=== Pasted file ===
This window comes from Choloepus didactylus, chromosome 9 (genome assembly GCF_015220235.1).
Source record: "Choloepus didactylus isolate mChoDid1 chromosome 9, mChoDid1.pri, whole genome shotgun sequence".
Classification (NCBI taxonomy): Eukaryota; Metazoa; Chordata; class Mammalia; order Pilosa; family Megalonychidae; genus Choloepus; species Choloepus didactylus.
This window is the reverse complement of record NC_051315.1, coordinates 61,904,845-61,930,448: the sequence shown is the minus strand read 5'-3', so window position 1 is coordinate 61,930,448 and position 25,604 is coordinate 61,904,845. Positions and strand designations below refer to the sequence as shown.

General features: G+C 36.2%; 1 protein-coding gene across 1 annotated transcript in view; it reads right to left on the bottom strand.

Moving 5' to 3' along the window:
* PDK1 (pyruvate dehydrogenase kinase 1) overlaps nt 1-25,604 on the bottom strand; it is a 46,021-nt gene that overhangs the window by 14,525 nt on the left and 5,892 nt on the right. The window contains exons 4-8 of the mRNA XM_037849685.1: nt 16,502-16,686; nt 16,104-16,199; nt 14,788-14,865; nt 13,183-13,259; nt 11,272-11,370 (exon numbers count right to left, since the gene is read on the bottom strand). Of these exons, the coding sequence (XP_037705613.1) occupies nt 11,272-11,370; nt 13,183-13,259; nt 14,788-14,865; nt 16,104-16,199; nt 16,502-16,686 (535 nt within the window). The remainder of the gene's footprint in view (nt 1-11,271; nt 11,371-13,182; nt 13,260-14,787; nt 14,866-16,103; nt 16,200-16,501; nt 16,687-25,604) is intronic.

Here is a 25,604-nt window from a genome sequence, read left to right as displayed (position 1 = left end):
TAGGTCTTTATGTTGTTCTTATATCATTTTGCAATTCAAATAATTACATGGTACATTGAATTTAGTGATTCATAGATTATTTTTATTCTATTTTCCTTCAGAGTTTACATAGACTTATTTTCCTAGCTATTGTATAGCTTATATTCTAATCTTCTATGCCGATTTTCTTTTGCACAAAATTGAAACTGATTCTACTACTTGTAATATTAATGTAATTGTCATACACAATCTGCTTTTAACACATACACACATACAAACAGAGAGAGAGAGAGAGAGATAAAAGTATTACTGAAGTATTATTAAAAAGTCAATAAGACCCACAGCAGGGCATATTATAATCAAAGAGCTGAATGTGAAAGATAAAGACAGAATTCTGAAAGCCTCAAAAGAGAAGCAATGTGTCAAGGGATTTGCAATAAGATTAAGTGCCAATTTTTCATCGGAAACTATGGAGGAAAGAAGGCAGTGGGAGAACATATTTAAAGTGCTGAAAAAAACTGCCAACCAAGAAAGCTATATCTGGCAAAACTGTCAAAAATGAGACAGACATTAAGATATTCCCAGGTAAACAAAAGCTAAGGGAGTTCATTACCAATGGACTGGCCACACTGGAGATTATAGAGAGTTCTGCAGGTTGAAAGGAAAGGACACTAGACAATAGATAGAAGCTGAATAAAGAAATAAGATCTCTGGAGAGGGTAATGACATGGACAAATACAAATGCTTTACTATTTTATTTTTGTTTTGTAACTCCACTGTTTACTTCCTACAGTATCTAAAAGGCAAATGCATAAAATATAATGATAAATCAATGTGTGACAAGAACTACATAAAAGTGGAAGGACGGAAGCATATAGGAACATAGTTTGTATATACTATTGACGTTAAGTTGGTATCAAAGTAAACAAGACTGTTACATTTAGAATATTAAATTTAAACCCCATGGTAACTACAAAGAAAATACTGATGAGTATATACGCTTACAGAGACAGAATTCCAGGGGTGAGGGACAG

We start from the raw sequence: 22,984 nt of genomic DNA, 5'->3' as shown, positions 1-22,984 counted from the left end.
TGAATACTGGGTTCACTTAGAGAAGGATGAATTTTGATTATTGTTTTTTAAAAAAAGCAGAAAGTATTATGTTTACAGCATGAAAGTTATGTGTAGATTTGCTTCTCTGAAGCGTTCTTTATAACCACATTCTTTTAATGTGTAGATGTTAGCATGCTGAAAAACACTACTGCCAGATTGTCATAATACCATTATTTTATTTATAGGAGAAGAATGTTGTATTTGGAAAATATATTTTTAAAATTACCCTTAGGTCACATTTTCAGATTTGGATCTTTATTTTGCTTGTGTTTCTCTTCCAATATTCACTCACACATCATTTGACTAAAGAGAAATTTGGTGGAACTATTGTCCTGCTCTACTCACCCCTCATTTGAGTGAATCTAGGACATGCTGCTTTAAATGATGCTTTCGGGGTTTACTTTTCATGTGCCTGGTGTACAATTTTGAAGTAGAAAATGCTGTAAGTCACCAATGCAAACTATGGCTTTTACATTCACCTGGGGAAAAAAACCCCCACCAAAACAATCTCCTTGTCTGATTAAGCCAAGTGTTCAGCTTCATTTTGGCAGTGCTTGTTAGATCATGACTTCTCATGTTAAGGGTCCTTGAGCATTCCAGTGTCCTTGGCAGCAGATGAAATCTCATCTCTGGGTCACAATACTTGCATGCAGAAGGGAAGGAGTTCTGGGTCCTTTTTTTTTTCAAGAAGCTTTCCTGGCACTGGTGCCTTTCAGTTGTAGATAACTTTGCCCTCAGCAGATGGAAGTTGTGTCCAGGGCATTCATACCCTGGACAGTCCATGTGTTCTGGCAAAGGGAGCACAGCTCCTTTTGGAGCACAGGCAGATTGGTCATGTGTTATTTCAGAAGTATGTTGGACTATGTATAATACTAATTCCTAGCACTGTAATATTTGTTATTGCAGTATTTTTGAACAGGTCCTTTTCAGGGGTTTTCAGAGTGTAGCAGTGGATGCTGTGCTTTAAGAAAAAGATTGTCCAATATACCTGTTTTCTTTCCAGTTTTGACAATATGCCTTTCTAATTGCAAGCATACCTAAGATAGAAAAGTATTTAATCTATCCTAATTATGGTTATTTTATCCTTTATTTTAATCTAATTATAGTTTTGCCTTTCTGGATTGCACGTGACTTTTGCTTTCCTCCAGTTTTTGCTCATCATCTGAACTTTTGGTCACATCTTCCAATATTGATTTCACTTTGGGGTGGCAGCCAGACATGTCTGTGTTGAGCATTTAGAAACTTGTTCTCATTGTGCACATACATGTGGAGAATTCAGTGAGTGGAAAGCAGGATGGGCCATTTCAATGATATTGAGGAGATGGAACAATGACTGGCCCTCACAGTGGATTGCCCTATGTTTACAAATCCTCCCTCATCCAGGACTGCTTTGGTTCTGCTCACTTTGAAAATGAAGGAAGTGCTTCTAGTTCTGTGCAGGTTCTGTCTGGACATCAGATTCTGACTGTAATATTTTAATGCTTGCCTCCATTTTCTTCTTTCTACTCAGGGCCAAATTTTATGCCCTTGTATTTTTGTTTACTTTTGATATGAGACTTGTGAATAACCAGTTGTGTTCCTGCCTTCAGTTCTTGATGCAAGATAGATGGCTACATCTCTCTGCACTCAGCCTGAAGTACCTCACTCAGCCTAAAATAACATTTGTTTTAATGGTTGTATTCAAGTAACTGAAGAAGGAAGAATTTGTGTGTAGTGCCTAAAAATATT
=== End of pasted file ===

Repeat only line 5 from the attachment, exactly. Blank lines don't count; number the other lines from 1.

General features: G+C 36.2%; 1 protein-coding gene across 1 annotated transcript in view; it reads right to left on the bottom strand.